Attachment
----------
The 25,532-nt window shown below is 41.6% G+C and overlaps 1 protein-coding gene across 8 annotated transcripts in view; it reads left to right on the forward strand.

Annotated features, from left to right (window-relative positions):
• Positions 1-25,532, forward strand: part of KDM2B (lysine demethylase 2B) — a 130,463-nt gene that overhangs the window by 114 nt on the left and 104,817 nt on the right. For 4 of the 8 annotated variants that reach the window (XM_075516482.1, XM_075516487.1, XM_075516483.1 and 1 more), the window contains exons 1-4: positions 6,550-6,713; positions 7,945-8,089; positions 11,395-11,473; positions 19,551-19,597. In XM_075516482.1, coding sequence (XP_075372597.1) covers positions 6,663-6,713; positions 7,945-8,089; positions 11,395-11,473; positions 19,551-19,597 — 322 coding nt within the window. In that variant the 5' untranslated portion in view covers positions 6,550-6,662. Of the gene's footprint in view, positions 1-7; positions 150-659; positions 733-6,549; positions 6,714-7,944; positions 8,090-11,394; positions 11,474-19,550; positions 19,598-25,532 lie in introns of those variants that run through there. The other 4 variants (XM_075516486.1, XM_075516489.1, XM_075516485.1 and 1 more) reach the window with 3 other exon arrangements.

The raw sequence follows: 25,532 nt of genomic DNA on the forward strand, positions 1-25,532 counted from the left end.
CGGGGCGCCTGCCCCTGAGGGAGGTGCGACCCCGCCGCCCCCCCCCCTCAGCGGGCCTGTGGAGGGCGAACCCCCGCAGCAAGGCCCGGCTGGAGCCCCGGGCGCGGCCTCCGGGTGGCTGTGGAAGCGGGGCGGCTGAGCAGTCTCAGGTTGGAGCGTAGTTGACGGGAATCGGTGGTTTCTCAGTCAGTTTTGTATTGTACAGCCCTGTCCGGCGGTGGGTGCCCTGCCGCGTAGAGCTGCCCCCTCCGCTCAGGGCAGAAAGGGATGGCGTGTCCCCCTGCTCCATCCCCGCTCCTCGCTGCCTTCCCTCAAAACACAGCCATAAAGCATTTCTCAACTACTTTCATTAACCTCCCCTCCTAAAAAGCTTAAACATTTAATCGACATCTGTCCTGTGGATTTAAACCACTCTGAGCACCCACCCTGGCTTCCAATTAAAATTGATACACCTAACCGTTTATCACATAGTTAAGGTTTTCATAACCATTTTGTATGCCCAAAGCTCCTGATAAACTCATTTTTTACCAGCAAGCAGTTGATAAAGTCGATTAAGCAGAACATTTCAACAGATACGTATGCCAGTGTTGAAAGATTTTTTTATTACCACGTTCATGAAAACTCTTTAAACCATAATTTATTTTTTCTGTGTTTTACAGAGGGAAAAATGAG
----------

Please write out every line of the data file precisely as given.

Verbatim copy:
The 25,532-nt window shown below is 41.6% G+C and overlaps 1 protein-coding gene across 8 annotated transcripts in view; it reads left to right on the forward strand.

Annotated features, from left to right (window-relative positions):
• Positions 1-25,532, forward strand: part of KDM2B (lysine demethylase 2B) — a 130,463-nt gene that overhangs the window by 114 nt on the left and 104,817 nt on the right. For 4 of the 8 annotated variants that reach the window (XM_075516482.1, XM_075516487.1, XM_075516483.1 and 1 more), the window contains exons 1-4: positions 6,550-6,713; positions 7,945-8,089; positions 11,395-11,473; positions 19,551-19,597. In XM_075516482.1, coding sequence (XP_075372597.1) covers positions 6,663-6,713; positions 7,945-8,089; positions 11,395-11,473; positions 19,551-19,597 — 322 coding nt within the window. In that variant the 5' untranslated portion in view covers positions 6,550-6,662. Of the gene's footprint in view, positions 1-7; positions 150-659; positions 733-6,549; positions 6,714-7,944; positions 8,090-11,394; positions 11,474-19,550; positions 19,598-25,532 lie in introns of those variants that run through there. The other 4 variants (XM_075516486.1, XM_075516489.1, XM_075516485.1 and 1 more) reach the window with 3 other exon arrangements.

The raw sequence follows: 25,532 nt of genomic DNA on the forward strand, positions 1-25,532 counted from the left end.
CGGGGCGCCTGCCCCTGAGGGAGGTGCGACCCCGCCGCCCCCCCCCCTCAGCGGGCCTGTGGAGGGCGAACCCCCGCAGCAAGGCCCGGCTGGAGCCCCGGGCGCGGCCTCCGGGTGGCTGTGGAAGCGGGGCGGCTGAGCAGTCTCAGGTTGGAGCGTAGTTGACGGGAATCGGTGGTTTCTCAGTCAGTTTTGTATTGTACAGCCCTGTCCGGCGGTGGGTGCCCTGCCGCGTAGAGCTGCCCCCTCCGCTCAGGGCAGAAAGGGATGGCGTGTCCCCCTGCTCCATCCCCGCTCCTCGCTGCCTTCCCTCAAAACACAGCCATAAAGCATTTCTCAACTACTTTCATTAACCTCCCCTCCTAAAAAGCTTAAACATTTAATCGACATCTGTCCTGTGGATTTAAACCACTCTGAGCACCCACCCTGGCTTCCAATTAAAATTGATACACCTAACCGTTTATCACATAGTTAAGGTTTTCATAACCATTTTGTATGCCCAAAGCTCCTGATAAACTCATTTTTTACCAGCAAGCAGTTGATAAAGTCGATTAAGCAGAACATTTCAACAGATACGTATGCCAGTGTTGAAAGATTTTTTTATTACCACGTTCATGAAAACTCTTTAAACCATAATTTATTTTTTCTGTGTTTTACAGAGGGAAAAATGAG